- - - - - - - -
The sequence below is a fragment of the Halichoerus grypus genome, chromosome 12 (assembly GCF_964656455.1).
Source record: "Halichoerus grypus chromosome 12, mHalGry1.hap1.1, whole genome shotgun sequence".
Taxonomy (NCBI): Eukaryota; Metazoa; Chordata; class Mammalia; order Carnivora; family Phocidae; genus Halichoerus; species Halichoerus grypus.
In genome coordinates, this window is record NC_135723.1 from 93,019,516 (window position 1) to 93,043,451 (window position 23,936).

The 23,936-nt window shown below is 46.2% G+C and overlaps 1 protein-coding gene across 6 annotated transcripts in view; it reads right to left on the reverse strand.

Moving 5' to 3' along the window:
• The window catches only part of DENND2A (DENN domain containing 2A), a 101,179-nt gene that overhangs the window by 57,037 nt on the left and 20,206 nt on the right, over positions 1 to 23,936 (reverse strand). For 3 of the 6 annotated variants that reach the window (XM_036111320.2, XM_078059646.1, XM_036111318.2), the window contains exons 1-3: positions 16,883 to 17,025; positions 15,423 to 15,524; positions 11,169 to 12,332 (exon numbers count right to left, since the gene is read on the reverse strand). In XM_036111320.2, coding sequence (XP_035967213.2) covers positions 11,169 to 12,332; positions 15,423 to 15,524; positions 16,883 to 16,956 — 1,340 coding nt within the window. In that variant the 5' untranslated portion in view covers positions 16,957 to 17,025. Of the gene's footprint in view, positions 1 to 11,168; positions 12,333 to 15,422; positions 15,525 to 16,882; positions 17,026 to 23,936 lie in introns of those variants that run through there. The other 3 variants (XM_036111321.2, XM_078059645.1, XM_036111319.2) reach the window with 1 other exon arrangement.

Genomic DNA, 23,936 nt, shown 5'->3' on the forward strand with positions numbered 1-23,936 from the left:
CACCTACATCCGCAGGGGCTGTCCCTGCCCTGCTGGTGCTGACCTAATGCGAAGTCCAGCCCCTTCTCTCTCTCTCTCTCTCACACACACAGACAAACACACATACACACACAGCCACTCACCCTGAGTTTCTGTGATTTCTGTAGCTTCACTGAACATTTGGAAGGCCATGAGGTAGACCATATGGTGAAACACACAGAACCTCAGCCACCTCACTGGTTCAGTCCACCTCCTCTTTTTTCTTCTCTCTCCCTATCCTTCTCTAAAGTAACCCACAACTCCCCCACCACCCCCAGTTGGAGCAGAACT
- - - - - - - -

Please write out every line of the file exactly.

The sequence below is a fragment of the Halichoerus grypus genome, chromosome 12 (assembly GCF_964656455.1).
Source record: "Halichoerus grypus chromosome 12, mHalGry1.hap1.1, whole genome shotgun sequence".
Taxonomy (NCBI): Eukaryota; Metazoa; Chordata; class Mammalia; order Carnivora; family Phocidae; genus Halichoerus; species Halichoerus grypus.
In genome coordinates, this window is record NC_135723.1 from 93,019,516 (window position 1) to 93,043,451 (window position 23,936).

The 23,936-nt window shown below is 46.2% G+C and overlaps 1 protein-coding gene across 6 annotated transcripts in view; it reads right to left on the reverse strand.

Moving 5' to 3' along the window:
• The window catches only part of DENND2A (DENN domain containing 2A), a 101,179-nt gene that overhangs the window by 57,037 nt on the left and 20,206 nt on the right, over positions 1 to 23,936 (reverse strand). For 3 of the 6 annotated variants that reach the window (XM_036111320.2, XM_078059646.1, XM_036111318.2), the window contains exons 1-3: positions 16,883 to 17,025; positions 15,423 to 15,524; positions 11,169 to 12,332 (exon numbers count right to left, since the gene is read on the reverse strand). In XM_036111320.2, coding sequence (XP_035967213.2) covers positions 11,169 to 12,332; positions 15,423 to 15,524; positions 16,883 to 16,956 — 1,340 coding nt within the window. In that variant the 5' untranslated portion in view covers positions 16,957 to 17,025. Of the gene's footprint in view, positions 1 to 11,168; positions 12,333 to 15,422; positions 15,525 to 16,882; positions 17,026 to 23,936 lie in introns of those variants that run through there. The other 3 variants (XM_036111321.2, XM_078059645.1, XM_036111319.2) reach the window with 1 other exon arrangement.

Genomic DNA, 23,936 nt, shown 5'->3' on the forward strand with positions numbered 1-23,936 from the left:
CACCTACATCCGCAGGGGCTGTCCCTGCCCTGCTGGTGCTGACCTAATGCGAAGTCCAGCCCCTTCTCTCTCTCTCTCTCTCACACACACAGACAAACACACATACACACACAGCCACTCACCCTGAGTTTCTGTGATTTCTGTAGCTTCACTGAACATTTGGAAGGCCATGAGGTAGACCATATGGTGAAACACACAGAACCTCAGCCACCTCACTGGTTCAGTCCACCTCCTCTTTTTTCTTCTCTCTCCCTATCCTTCTCTAAAGTAACCCACAACTCCCCCACCACCCCCAGTTGGAGCAGAACT